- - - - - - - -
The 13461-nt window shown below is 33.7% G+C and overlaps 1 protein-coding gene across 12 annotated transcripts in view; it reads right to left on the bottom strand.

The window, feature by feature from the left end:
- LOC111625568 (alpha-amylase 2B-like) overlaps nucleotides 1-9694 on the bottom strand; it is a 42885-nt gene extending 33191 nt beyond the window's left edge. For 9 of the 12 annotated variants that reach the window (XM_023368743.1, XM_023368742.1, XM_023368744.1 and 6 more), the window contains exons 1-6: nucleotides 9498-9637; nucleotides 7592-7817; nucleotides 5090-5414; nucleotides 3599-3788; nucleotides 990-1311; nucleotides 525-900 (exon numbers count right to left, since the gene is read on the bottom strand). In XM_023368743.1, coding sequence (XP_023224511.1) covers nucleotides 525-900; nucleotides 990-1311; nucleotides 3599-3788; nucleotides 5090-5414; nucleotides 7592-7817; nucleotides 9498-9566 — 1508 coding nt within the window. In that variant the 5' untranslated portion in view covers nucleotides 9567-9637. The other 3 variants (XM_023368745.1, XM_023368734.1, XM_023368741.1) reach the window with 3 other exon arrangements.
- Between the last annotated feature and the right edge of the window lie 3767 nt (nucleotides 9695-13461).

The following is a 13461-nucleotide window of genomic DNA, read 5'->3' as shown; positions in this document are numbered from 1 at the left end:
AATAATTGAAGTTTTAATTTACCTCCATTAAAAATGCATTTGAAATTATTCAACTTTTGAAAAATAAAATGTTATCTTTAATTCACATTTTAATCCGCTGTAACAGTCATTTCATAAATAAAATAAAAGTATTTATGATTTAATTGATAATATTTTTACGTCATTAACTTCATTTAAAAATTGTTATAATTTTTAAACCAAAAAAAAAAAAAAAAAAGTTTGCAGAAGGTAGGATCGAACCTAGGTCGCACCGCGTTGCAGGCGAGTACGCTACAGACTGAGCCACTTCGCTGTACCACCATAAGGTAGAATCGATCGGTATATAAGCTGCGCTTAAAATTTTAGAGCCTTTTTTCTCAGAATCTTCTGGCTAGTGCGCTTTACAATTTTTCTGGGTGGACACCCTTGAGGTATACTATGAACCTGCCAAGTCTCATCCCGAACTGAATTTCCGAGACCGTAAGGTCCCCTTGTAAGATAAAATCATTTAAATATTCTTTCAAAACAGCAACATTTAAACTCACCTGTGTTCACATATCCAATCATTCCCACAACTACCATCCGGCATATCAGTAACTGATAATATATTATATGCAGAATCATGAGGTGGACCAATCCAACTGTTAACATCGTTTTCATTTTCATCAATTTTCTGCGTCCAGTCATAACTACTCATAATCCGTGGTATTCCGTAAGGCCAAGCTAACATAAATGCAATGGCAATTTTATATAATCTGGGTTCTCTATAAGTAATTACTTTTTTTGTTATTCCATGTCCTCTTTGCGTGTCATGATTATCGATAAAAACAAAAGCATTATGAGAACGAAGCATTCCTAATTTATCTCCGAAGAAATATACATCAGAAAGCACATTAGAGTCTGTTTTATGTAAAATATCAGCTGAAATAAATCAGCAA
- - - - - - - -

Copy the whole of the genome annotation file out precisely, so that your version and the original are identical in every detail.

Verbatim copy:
The 13461-nt window shown below is 33.7% G+C and overlaps 1 protein-coding gene across 12 annotated transcripts in view; it reads right to left on the bottom strand.

The window, feature by feature from the left end:
- LOC111625568 (alpha-amylase 2B-like) overlaps nucleotides 1-9694 on the bottom strand; it is a 42885-nt gene extending 33191 nt beyond the window's left edge. For 9 of the 12 annotated variants that reach the window (XM_023368743.1, XM_023368742.1, XM_023368744.1 and 6 more), the window contains exons 1-6: nucleotides 9498-9637; nucleotides 7592-7817; nucleotides 5090-5414; nucleotides 3599-3788; nucleotides 990-1311; nucleotides 525-900 (exon numbers count right to left, since the gene is read on the bottom strand). In XM_023368743.1, coding sequence (XP_023224511.1) covers nucleotides 525-900; nucleotides 990-1311; nucleotides 3599-3788; nucleotides 5090-5414; nucleotides 7592-7817; nucleotides 9498-9566 — 1508 coding nt within the window. In that variant the 5' untranslated portion in view covers nucleotides 9567-9637. The other 3 variants (XM_023368745.1, XM_023368734.1, XM_023368741.1) reach the window with 3 other exon arrangements.
- Between the last annotated feature and the right edge of the window lie 3767 nt (nucleotides 9695-13461).

The following is a 13461-nucleotide window of genomic DNA, read 5'->3' as shown; positions in this document are numbered from 1 at the left end:
AATAATTGAAGTTTTAATTTACCTCCATTAAAAATGCATTTGAAATTATTCAACTTTTGAAAAATAAAATGTTATCTTTAATTCACATTTTAATCCGCTGTAACAGTCATTTCATAAATAAAATAAAAGTATTTATGATTTAATTGATAATATTTTTACGTCATTAACTTCATTTAAAAATTGTTATAATTTTTAAACCAAAAAAAAAAAAAAAAAAGTTTGCAGAAGGTAGGATCGAACCTAGGTCGCACCGCGTTGCAGGCGAGTACGCTACAGACTGAGCCACTTCGCTGTACCACCATAAGGTAGAATCGATCGGTATATAAGCTGCGCTTAAAATTTTAGAGCCTTTTTTCTCAGAATCTTCTGGCTAGTGCGCTTTACAATTTTTCTGGGTGGACACCCTTGAGGTATACTATGAACCTGCCAAGTCTCATCCCGAACTGAATTTCCGAGACCGTAAGGTCCCCTTGTAAGATAAAATCATTTAAATATTCTTTCAAAACAGCAACATTTAAACTCACCTGTGTTCACATATCCAATCATTCCCACAACTACCATCCGGCATATCAGTAACTGATAATATATTATATGCAGAATCATGAGGTGGACCAATCCAACTGTTAACATCGTTTTCATTTTCATCAATTTTCTGCGTCCAGTCATAACTACTCATAATCCGTGGTATTCCGTAAGGCCAAGCTAACATAAATGCAATGGCAATTTTATATAATCTGGGTTCTCTATAAGTAATTACTTTTTTTGTTATTCCATGTCCTCTTTGCGTGTCATGATTATCGATAAAAACAAAAGCATTATGAGAACGAAGCATTCCTAATTTATCTCCGAAGAAATATACATCAGAAAGCACATTAGAGTCTGTTTTATGTAAAATATCAGCTGAAATAAATCAGCAA